Development in Late Adulthood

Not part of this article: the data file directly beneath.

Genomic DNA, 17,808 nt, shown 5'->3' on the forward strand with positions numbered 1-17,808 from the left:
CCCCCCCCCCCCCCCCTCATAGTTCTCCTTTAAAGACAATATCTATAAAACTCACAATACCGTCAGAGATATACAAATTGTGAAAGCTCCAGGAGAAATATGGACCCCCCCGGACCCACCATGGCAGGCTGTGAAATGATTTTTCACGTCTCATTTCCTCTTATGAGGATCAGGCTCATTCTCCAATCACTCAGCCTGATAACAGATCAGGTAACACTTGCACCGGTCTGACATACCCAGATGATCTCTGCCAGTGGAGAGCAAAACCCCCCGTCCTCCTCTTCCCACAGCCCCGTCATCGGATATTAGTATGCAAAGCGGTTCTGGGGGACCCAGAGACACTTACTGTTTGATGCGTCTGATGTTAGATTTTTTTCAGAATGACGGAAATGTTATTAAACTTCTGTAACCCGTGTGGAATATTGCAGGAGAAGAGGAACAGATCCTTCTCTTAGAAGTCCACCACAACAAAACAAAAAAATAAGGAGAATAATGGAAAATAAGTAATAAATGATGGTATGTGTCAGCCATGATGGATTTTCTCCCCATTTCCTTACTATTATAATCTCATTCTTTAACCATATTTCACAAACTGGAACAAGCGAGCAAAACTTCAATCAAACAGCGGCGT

Late adulthood (old age) is generally considered to begin at about age 65. Erik Erikson suggests that at this time it is important to find meaning and satisfaction in life rather than to become bitter and disillusioned, that is, to resolve the conflict of integrity vs. despair. It has been estimated that by the year 2030, Americans over 65 will make up 20% of the population. Despite the problems associated with longevity, studies of people in their 70s have shown that growing old is not necessarily synonymous with substantial mental or physical deterioration. Many older people are happy and engaged in a variety of activities. Gerontology, an interdisciplinary field that studies the process of aging and the aging population, involves psychology, biology, sociology, and other fields. Theories of successful aging. Theories of successful aging include the following: •The disengagement theory states that as people age, their withdrawal from society is normal and desirable as it relieves them of responsibilities and roles that have become difficult. This process also opens up opportunities for younger people; society benefits as more-energetic young people fill the vacated positions. •The activity theory contends that activity is necessary to maintain a “life of quality,” that is, that one must “use it or lose it” no matter what one's age and that people who remain active in all respects—physically, mentally, and socially—adjust better to the aging process. Proponents of this theory believe that activities of earlier years should be maintained as long as possible. Ageism. Ageism may be defined as the prejudice or discrimination that occurs on the basis of age. Although it can be used against people of all ages, older people are most frequently its target and it may often result in forced retirement. Stereotyping of the elderly is also an aspect of ageism, as seen in such a statement as “He drives like a little old lady.” Physical...
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